Bayer's slide in the rankings occurred largely because the firm's results have been split between two separate entries to reflect its spin-off of the industrial chemical company Lanxess. Bayer finishes fourth with $4.5 billion in U.S. sales, while Lanxess debuts at the 15th spot in the foreign ranking, with $1.7 billion in U.S. sales.
Even though Atofina launched a similar spin-off--the performance chemicals maker Arkema--its ranking has not slipped. In fact, Atofina is third in this year's foreign ranking, an improvement over the fourth place it held last year. Arkema makes its debut on the list at number 18.
Shell Chemicals, usually third in the foreign ranking, has climbed to second this year after its sales improved by 41%, to $6.2 billion.
Rounding out the top five foreign companies, ICI again finishes fifth, despite a 7.2% decrease in sales that gave it $3.2 billion in U.S. revenues for the year.
Missing from the foreign ranking this year is Celanese, which is now on the U.S. list, and UCB, which sold its surface specialties unit to Cytec Industries.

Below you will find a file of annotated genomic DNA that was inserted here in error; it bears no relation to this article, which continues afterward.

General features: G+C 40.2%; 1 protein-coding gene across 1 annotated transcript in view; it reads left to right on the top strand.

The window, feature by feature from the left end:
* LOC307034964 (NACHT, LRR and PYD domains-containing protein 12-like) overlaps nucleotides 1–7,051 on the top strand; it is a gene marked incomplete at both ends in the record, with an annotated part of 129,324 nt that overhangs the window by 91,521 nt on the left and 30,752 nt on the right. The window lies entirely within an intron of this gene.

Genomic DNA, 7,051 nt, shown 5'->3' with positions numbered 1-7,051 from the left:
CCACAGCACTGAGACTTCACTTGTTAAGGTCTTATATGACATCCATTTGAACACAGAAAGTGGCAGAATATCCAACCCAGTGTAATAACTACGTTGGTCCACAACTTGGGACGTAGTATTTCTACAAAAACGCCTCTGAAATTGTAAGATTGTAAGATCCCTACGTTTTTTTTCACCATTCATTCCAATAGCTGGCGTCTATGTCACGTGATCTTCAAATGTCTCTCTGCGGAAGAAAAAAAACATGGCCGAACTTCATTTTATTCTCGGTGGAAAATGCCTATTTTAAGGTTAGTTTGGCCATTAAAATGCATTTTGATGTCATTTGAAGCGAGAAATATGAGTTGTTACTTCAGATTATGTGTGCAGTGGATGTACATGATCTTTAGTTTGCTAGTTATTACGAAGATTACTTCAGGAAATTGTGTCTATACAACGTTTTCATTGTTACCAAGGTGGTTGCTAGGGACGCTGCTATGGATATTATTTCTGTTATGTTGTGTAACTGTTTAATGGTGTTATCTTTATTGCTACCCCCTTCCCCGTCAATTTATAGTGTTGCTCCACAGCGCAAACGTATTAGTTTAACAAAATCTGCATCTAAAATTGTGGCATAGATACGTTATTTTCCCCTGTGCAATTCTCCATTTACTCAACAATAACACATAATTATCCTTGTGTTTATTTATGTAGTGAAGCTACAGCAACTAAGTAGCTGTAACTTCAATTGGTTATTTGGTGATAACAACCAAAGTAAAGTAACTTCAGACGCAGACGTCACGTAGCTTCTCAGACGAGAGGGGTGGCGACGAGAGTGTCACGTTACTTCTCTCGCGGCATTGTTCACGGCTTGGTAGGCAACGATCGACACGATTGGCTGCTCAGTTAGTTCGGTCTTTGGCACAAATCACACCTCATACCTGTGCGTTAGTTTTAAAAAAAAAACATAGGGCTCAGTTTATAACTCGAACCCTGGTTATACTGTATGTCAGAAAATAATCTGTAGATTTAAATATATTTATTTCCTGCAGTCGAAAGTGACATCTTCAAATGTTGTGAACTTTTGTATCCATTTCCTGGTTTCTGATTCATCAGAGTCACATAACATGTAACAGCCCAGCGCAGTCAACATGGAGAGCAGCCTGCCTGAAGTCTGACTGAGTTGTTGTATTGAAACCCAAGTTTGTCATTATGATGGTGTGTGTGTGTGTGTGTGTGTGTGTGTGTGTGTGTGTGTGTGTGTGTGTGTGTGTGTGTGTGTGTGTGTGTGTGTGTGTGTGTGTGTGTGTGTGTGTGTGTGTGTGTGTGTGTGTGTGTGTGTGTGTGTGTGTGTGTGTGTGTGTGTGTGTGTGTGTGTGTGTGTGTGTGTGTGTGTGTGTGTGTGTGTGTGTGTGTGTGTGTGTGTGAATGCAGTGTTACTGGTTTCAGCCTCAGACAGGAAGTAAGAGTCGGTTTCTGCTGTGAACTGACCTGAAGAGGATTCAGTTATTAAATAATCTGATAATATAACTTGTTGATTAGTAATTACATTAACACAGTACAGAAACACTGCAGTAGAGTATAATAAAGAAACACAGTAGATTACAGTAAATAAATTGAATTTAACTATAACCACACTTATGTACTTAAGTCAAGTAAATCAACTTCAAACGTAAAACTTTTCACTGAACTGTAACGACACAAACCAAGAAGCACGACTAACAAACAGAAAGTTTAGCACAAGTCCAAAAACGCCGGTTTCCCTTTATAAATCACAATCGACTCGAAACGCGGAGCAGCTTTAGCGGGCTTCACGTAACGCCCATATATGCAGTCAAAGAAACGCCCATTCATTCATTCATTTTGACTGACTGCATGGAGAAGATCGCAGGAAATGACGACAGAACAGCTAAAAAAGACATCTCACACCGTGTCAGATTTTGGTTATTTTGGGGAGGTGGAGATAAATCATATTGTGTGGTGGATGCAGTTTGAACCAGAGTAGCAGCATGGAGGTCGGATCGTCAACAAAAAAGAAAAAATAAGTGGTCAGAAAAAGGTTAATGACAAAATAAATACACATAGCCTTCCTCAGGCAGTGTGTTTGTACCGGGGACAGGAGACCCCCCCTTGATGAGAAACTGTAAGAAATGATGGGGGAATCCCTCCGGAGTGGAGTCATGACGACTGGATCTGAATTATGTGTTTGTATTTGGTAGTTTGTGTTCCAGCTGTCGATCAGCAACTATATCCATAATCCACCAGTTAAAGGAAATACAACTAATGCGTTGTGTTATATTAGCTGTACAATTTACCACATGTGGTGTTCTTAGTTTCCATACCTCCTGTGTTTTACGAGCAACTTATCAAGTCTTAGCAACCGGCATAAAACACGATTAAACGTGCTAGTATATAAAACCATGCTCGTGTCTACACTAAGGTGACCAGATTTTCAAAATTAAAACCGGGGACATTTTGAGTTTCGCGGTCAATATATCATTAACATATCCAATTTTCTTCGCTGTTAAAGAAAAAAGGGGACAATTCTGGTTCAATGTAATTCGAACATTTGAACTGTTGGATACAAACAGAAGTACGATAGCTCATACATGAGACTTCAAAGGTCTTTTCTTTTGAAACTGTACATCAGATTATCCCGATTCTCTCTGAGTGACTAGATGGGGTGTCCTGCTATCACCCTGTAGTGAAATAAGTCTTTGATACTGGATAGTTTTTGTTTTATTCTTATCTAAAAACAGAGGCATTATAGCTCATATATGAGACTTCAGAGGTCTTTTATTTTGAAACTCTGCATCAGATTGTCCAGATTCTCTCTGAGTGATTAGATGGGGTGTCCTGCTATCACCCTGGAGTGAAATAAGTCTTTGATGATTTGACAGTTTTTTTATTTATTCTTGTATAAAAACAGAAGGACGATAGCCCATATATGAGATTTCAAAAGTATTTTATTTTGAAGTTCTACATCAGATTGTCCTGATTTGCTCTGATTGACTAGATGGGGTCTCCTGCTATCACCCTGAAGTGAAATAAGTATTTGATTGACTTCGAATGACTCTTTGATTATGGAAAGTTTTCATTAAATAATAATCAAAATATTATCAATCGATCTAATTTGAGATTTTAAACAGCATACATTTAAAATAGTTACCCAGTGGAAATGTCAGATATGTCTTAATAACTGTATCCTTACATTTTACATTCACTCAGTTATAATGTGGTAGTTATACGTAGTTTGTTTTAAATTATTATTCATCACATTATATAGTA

Big changes expected for next year include a full year of earnings for Equistar and Millennium under the Lyondell umbrella. Hexion Specialty Chemicals--to be made up largely from number 34 Borden Chemical and number 47 Resolution Performance Products--will debut next year. With more than $4 billion in a nnual sales, Hexion looks certain to be one of the 20 largest U.S. chemical companies. And Basell, the polypropylene joint venture between Shell and BASF, is being purchased by a consortium led by Access Industries and the Chatterjee Group. Chemtura will be Crompton Corp.'s new name after it completes its merger with Great Lakes Chemical. This may lead to publicly reported earnings by the time C&EN runs the next edition of the Top 50 list.